Copyright Terri Neagle Donaldson 2015

Terri Neagle Donaldson and Stressfreestories, 2015. Unauthorized use and/or duplication of this material without express and written permission from this blog’s author and/or owner is strictly prohibited. Excerpts and links may be used, provided that full and clear credit is given to Terri Neagle Donaldson and Stressfreestories with appropriate and specific direction to the original content.

Oh Deer

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It had been a busy week. The Green’s waited and waited for the mama deer to return. They knew a mother deer often left a baby for about six hours to look for food.  After ten hours passed they decided they would need to help. They did a bit of research and bought some goats milk.  Mr. Green gave Mrs. Green the warm bottle. She was careful as she approached the doe. The baby popped right up and came over to Mrs. Green. It was famished and drank the bottle quickly. Mrs. Green tiptoed back to the kitchen window with the empty bottle in her hand. The baby deer returned to its spot in the tall grass.

By Sunday night Mr. Green decided he would put up a garden fence around the baby just to prevent anyone from disturbing it. It came to them willingly when the bottle was presented but then returned to its spot on the ground, like an obedient child waiting for its mother.

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The Green’s were busy taking turns bottle feeding the baby all week long. Everyone came and went in and out of the Green’s as if it were a normal week. They were all curious and enamored by the sweet baby deer, all curled up in the back of the lot, by the stream.  Juliette was particularly enchanted by it. She swung on the hammock and sang to it in French on Tuesday morning when she came to visit. “Will you keep it forever, and ever?” She asked Mrs. Green hopefully. Mrs. Green said they were just looking after it for its mama. As much as Mrs. Green wanted to see the doe’s mama return, she was enjoying the little doe and the late night feedings.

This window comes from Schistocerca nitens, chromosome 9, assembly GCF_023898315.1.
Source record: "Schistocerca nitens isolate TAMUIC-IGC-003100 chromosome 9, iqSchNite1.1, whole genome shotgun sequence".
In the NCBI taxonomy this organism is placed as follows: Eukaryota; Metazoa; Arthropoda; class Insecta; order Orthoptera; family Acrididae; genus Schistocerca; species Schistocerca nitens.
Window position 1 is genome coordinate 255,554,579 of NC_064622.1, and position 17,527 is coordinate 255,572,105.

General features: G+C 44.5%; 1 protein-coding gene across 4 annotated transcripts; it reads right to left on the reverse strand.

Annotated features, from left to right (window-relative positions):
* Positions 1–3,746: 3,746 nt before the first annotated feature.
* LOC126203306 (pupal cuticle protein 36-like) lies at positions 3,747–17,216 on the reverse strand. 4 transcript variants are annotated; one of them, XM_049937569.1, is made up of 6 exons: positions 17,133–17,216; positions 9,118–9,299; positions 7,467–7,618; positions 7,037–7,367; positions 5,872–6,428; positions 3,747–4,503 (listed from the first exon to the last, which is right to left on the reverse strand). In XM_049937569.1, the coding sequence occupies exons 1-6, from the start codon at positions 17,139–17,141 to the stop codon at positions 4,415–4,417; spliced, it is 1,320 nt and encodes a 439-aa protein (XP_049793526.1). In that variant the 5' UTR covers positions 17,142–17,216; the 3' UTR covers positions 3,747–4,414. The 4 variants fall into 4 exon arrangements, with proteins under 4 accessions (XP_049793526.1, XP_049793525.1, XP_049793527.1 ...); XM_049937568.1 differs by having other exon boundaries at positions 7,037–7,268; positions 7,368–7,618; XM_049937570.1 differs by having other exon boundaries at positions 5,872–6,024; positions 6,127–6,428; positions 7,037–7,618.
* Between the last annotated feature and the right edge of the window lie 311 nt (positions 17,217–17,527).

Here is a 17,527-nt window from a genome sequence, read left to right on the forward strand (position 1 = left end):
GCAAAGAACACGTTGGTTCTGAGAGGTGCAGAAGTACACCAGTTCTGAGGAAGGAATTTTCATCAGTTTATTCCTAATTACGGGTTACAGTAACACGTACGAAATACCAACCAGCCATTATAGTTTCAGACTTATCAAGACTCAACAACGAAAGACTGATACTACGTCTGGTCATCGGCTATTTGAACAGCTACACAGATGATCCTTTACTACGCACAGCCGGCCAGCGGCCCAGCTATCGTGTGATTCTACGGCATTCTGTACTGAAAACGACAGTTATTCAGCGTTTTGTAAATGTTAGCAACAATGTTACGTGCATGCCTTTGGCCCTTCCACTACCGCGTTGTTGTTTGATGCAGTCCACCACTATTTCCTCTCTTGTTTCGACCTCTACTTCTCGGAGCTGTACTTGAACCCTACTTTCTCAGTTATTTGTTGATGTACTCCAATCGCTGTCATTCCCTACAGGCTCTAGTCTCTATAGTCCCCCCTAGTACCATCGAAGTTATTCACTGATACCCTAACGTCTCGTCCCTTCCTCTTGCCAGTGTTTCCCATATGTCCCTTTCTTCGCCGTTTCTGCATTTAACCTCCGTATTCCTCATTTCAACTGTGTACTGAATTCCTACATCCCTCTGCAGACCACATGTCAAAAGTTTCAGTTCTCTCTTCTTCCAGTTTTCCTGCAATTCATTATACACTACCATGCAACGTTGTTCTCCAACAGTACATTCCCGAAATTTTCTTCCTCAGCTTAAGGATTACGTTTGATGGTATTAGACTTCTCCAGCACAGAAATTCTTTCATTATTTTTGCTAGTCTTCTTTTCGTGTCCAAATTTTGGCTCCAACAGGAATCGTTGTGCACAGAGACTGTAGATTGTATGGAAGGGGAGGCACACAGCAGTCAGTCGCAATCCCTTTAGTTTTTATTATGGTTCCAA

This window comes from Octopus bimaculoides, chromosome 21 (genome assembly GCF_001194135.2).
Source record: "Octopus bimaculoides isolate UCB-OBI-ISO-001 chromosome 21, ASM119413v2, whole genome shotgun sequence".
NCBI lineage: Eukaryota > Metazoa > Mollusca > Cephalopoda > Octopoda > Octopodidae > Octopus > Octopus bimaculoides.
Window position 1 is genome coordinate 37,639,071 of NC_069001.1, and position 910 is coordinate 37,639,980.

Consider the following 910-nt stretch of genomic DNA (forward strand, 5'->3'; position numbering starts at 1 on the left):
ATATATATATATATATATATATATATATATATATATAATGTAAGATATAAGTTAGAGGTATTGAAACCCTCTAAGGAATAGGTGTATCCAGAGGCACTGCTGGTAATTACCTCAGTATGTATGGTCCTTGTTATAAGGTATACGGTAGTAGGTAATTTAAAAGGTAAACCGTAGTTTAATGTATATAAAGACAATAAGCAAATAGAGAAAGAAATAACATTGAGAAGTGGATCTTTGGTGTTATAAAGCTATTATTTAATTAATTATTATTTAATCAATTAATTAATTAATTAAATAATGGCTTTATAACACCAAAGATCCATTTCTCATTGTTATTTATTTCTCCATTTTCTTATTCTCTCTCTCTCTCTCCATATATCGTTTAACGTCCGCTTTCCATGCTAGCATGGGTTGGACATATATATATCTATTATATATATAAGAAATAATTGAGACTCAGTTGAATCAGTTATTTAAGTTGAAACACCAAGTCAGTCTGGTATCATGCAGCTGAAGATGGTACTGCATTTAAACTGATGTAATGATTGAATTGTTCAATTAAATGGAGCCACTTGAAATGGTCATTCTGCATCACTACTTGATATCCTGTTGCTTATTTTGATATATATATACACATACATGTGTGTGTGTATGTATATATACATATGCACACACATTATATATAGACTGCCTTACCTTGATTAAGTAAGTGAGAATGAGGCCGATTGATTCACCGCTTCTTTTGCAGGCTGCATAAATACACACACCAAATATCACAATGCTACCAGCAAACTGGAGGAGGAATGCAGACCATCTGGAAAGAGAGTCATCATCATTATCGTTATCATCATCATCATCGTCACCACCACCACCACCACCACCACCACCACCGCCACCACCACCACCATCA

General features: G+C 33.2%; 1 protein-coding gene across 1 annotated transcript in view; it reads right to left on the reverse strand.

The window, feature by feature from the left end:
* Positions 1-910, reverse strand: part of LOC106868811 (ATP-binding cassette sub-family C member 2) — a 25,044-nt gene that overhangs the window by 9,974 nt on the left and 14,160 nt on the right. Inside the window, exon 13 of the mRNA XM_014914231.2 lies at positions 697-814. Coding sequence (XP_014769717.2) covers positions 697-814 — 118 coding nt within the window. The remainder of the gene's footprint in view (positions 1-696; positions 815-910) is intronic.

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Carson climbed up to the tippy top of the climbing tree on Wednesday, and looked out with his binoculars to see if he saw any deer in the distance. While everyone thought the deer was cute, Carson felt bad for it. “You can tell she is waiting. She keeps going back to the same spot. It’s like she was told to stay there.” Mrs. Green liked this side of Carson. He had a lot of empathy for others. She knew this would serve him well as he grew up.

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Thursday music practice consisted of soft lullabies in the backyard. The tiny doe was lulled off to sleep only to be woken up again as soon as the singing stopped. No one wanted to leave when it was time to go. They stayed on and did homework and ate pizza by the stream. They looked on with curiosity as Mrs. Green gave the baby its evening bottle.